I have to admit that I was always confused by this series. For several decades, to be perfectly honest.
The problem was that I could never quite figure out what order the books were meant to be read in — or even how many there were. I never did sort it out it on my own… in my first draft of this article, I arranged them in the wrong order, and I was convinced I was missing a volume. (I wasn’t.) I eventually had to turn to ISFDB and Wikipedia to get a definitive answer.
Anyway, the end result was that I never read them, despite having the entire series on my shelves (filed in the wrong order) for over 30 years. I guess it’s true what they say: books are like pretty girls… if they make you feel awkward and stupid, you rarely ask them out.
I really don’t think it was entirely my fault that I was so confused. Sure, it wasn’t that hard to figure out that The White Hart was the first volume… it doesn’t mention any other books on the cover, so that’s usually a clue. Of course, the cover doesn’t tell you much of anything. It barely even has a blurb on the back, just this one sentence:
All the beauty and bravery of a world that transcends fantasy and leaps into legend!
I guess that was enough to sell a fantasy novel in 1979… Springer got the OK to pen four sequels, so something must have worked out. But man, seventies people sure didn’t ask much of their fantasy marketing.
Puzzling over the other four volumes (as I did this morning), you can sorta piece together that The Silver Sun is next. The big clue is the cover text:
The prophecy of The White Hart fulfilled!
Although, that sounds kinda final, so maybe it could be the last volume? Good thing the publisher also added The Second Book of Isle under the title, which would really help us out if we know for sure what that first book was. Once again, the back cover blurb is still just one sentence… albeit one that tells us something about the story this time:
With an unearthly wisdom his only weapon, young Hal and Alan his blood brother by a strange bond, embark on a quest to turn the tide of evil and fulfill a legendary destiny….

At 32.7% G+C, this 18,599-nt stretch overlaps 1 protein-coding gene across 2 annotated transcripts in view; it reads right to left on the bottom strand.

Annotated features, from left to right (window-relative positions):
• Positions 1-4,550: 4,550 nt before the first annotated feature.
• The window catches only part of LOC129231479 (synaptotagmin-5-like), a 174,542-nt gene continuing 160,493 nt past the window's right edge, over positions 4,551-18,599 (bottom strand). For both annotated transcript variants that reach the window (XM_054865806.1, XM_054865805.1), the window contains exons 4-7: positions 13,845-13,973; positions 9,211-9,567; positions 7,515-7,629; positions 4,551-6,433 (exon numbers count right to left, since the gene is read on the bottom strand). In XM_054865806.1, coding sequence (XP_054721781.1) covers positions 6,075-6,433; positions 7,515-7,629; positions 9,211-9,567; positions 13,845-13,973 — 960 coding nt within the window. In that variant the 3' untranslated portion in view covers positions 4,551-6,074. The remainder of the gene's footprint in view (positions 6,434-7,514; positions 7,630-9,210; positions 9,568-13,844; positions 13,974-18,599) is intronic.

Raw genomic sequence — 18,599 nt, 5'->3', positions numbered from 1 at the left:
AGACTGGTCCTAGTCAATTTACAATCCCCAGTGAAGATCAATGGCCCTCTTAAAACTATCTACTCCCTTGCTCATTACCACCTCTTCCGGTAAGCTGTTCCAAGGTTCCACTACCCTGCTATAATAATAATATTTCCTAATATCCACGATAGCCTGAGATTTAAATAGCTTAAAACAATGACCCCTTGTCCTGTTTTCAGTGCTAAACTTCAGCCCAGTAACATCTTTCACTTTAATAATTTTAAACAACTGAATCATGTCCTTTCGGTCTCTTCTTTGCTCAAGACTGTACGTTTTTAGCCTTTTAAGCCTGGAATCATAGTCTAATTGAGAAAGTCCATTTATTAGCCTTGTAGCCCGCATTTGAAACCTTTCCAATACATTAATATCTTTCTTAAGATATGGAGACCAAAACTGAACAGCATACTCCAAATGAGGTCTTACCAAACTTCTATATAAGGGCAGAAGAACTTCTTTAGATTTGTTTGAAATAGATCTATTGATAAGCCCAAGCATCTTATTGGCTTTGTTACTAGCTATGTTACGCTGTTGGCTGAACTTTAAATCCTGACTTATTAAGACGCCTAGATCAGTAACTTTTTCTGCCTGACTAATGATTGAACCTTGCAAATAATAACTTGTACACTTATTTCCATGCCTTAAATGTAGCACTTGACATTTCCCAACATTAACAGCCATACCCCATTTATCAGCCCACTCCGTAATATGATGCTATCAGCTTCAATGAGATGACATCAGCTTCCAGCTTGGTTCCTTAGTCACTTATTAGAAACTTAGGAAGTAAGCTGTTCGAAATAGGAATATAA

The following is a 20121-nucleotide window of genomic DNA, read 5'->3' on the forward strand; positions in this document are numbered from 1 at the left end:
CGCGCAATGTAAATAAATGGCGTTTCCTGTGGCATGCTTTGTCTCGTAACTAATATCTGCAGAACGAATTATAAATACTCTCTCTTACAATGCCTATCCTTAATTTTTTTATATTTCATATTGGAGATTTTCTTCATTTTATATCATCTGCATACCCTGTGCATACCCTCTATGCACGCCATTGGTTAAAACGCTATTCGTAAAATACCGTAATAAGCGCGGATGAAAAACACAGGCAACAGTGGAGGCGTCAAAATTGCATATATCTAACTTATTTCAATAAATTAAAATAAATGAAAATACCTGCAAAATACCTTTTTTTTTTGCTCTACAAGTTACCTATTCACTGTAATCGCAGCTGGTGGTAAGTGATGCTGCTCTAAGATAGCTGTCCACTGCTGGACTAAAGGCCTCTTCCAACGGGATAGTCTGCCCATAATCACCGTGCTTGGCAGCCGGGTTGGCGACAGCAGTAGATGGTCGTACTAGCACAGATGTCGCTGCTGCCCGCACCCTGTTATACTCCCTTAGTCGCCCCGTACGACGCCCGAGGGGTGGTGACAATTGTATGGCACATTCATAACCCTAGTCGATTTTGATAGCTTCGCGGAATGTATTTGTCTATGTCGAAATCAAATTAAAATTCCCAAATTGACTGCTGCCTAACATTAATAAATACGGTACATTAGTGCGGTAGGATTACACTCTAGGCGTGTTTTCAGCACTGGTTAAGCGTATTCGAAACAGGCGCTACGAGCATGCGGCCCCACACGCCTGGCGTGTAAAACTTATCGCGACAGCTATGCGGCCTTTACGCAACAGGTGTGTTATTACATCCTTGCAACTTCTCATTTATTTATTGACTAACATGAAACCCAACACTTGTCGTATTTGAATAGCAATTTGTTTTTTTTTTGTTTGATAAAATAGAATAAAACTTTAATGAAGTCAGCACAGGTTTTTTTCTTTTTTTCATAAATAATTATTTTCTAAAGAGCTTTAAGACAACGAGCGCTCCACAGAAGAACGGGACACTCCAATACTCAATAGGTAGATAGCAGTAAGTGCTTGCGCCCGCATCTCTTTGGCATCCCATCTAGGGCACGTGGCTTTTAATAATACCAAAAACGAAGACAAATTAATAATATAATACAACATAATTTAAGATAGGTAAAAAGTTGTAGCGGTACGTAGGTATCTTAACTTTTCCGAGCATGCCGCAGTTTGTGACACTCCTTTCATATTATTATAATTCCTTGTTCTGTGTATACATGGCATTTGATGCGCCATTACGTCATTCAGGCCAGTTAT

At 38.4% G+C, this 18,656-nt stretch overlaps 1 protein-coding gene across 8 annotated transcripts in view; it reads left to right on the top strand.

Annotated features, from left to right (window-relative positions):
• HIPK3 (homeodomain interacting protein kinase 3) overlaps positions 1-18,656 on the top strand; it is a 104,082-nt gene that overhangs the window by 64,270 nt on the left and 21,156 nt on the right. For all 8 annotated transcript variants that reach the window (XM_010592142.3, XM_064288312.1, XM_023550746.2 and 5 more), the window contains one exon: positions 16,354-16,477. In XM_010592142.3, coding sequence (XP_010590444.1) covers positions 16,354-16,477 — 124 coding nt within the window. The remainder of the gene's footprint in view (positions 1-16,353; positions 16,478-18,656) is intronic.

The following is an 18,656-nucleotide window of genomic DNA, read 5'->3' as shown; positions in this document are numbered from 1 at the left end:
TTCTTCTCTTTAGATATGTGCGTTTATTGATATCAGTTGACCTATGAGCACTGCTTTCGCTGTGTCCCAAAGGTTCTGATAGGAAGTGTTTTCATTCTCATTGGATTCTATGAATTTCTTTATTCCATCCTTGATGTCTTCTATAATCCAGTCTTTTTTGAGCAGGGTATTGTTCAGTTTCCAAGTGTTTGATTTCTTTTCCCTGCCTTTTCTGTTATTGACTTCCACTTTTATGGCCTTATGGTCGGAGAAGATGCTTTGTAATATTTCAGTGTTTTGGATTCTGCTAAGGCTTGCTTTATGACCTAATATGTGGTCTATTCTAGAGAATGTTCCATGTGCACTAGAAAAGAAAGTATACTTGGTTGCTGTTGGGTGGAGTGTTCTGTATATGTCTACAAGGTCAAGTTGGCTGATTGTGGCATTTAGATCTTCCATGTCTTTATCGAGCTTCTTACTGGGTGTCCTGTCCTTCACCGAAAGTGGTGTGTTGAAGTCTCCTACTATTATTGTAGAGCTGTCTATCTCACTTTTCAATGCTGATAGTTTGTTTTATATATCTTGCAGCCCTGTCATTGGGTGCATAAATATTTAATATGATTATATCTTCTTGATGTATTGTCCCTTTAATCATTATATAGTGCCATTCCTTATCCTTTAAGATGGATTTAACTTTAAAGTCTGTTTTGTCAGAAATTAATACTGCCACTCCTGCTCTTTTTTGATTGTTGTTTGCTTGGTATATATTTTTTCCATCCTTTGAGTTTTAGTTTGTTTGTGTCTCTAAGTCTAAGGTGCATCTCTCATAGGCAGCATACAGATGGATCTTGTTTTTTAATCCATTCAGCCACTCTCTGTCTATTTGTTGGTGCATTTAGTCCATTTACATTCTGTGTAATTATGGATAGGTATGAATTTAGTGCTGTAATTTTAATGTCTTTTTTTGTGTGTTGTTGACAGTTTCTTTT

[Click on any of the pictures for bigger versions.]
Okay, let’s move on to the third one, which is obviously The Black Beast.
First The White Hart, then The Silver Sun, and now…
The Black Beast
Her Crowning Epic of Fantasy and Adventure
Seems straightforward enough? Except it’s not. This is actually the fourth book. The third one is The Sable Moon, although you’d never know that from the cover text:
As The Silver Sun sets on the Isle of Welas there arises a shining new omen of splendorous adventure…
Wait, what? I don’t want omens, I just want to know what frickin’ order these books go in. I have an article to write.
Finally we come to The Golden Swan, the final book in the series. But they don’t say that, because the marketing text was written like some kind of maddening logic puzzle. We’re not told what volume this is, just that it’s the sequel to two previous installments:
A sequel to The Books of Isle and The Black Beast. Now…
The Golden Swan
Her Crowning Epic of Fantasy and Adventure
I thought The Black Beast was “Her Crowning Epic of Fantasy and Adventure”? Wait a sec, is this just a re-titled version of The Black Beast?
No, they appear to be different. But I think I must be missing The Books of Isle. What volume is that, number two? Maybe that’s the one that lists what order these go in. Aaargh, this is frustrating. I think I’ll just re-read The Chronicle of Amber instead.
Well, I won’t submit you to this any further. The Books of Isle, as it turns out, is the collective title for the first three volumes, not a separate book. (For complete clarity, the entire five-volume series is known by a different name, Book of the Isle. You’re welcome.) As it happens, I wasn’t missing a title after all.
So here for your edification is the complete series, in the correct order. This was hard-won knowledge, you should treasure it.
The White Hart (1979)
The Silver Sun (1980)
The Sable Moon (1981)
The Black Beast (1982)
The Golden Swan (1983)
As I said, I didn’t puzzle this out on my own, How did the geniuses at ISFDB and Wikipedia figure out the order of these volumes? I’m not sure exactly, and to be honest, I think it’s just a theory they’re testing, like the Kinetic theory of Matter. It’s possible next week they’ll try listing them in a different order. Anything is possible.
All five volumes of Book of the Isle were published by Pocket Books. The covers for the first four volumes were by Carl Lundgren. The wraparound cover for the fifth book, The Golden Swan (see above), was by Rowena Morrill. They have been out of print since the mid-80s, but are all currently available in digital format.
We previously covered Nancy Springer with her 1996 novel Fair Peril.
See all of our recent Vintage Treasures here.